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Now you are really sick…stay home! Follow the standard care procedures: rest, fluids, more rest. Are you contagious? Not sure? See the doctor. Get an Rx, if needed.

Word of caution to the ‘paid time off’ abusers…invariably if you ‘called in sick’ several times to extend your weekends, you will get sick in November and really need those days to recover from the flu…
Just sayin’

Other Considerations:

  • If you have medical coverage, check with your carrier, a seasonal flu shot might be covered.
  • If you don’t have coverage, check local pharmacy chains, they advertise inexpensive, no-waiting flu shots.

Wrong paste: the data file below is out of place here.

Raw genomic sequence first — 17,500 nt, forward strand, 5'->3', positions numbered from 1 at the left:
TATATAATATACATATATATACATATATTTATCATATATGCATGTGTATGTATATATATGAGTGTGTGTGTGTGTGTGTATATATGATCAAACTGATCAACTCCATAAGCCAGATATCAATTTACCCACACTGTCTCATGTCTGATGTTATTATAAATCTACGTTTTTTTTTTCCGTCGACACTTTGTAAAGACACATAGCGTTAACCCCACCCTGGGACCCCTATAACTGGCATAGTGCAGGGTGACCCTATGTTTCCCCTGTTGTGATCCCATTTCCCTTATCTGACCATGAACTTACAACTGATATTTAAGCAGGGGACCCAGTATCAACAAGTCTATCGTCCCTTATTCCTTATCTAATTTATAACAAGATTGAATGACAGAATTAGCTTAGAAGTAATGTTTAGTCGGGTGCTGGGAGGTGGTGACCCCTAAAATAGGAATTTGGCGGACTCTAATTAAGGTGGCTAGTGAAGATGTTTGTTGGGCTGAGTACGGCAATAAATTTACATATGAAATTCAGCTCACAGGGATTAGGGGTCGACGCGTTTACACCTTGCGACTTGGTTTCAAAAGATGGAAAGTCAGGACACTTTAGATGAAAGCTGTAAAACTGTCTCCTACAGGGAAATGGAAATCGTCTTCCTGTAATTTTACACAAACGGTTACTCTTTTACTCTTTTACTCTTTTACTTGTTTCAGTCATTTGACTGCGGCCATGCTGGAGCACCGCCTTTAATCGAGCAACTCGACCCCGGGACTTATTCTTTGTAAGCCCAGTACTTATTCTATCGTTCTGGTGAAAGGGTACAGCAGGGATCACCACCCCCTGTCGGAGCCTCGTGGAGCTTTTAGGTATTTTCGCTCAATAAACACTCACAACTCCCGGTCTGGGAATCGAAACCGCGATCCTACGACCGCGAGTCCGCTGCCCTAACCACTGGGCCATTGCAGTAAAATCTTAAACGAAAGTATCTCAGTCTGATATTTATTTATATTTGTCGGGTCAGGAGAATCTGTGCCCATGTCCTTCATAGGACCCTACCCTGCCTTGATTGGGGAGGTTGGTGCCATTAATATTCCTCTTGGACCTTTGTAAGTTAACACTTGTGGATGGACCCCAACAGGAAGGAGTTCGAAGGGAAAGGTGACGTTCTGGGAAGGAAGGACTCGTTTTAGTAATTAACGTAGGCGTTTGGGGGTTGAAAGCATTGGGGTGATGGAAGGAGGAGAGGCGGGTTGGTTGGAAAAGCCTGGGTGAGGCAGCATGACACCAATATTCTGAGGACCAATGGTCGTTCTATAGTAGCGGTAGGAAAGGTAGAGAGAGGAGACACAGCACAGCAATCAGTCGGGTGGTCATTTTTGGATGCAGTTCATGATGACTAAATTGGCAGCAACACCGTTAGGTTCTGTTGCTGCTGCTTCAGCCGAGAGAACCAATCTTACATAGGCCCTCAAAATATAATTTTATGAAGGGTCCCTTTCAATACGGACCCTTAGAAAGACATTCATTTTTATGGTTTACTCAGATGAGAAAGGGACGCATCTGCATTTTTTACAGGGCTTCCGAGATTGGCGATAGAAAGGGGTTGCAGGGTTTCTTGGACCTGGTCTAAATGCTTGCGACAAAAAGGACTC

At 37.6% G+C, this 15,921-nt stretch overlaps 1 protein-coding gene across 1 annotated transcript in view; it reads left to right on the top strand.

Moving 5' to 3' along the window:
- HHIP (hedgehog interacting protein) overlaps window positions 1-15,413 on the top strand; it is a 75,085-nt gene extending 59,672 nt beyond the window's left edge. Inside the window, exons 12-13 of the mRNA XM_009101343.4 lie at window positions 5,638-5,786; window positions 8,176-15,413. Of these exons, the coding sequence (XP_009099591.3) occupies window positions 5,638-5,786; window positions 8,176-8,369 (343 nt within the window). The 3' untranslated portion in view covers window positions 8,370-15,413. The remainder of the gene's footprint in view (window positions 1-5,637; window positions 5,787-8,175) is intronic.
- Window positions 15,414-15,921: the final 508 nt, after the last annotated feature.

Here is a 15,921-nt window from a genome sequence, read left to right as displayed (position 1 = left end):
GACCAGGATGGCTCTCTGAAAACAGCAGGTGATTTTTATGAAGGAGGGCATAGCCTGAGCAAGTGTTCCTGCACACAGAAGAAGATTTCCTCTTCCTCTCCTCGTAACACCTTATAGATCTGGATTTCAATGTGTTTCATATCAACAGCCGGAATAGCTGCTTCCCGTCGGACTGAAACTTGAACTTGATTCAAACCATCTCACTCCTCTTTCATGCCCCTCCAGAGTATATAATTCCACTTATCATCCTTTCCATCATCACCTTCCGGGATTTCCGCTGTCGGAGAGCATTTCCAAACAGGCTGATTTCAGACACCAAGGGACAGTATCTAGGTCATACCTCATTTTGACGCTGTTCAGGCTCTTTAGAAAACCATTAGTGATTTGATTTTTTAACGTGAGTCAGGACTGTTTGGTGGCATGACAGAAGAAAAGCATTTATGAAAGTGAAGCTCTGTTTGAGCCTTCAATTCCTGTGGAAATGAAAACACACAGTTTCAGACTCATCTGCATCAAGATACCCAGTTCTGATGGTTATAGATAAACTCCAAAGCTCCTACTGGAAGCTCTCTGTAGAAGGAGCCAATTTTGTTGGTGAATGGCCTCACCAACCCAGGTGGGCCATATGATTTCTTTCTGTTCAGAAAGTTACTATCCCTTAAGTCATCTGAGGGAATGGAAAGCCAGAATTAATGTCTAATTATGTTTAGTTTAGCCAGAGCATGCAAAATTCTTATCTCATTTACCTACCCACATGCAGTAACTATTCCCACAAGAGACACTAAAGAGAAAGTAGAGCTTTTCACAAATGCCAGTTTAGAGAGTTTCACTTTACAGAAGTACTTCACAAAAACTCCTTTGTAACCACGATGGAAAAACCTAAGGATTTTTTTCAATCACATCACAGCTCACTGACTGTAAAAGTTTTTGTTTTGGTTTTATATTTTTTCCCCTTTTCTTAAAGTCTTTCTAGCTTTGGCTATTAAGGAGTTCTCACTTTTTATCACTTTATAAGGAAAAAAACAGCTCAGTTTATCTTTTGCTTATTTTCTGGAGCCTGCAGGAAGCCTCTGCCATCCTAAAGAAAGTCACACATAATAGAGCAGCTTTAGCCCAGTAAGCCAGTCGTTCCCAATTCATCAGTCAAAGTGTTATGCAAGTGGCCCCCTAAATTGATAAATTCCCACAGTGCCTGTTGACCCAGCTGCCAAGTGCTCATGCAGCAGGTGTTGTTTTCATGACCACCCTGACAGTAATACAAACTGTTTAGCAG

• If you are out of sick time – speak to your manager or human resource personnel, you may be able to use vacation or personal time. You may be able to ‘borrow’ time from next year’s allocation.

Compass Workforce Solutions can help– we can assist you in managing your workforce and in creating human policies for the realities of life. Call our office; speak to a human resource professional about your company’s policies or employee handbook at 631.794.7400 or write to us: info@compasswfs.com

This is not legal advice and will not cover all situations and circumstances.

Halloween In the Office – Trick or Treat?

Halloween in the office can be a tricky endeavor and not a treat for the Human Resources Department.  Many employers allow employees to decorate the office and dress up on Halloween.  Halloween is now considered the 2nd most popular holiday (Christmas being first).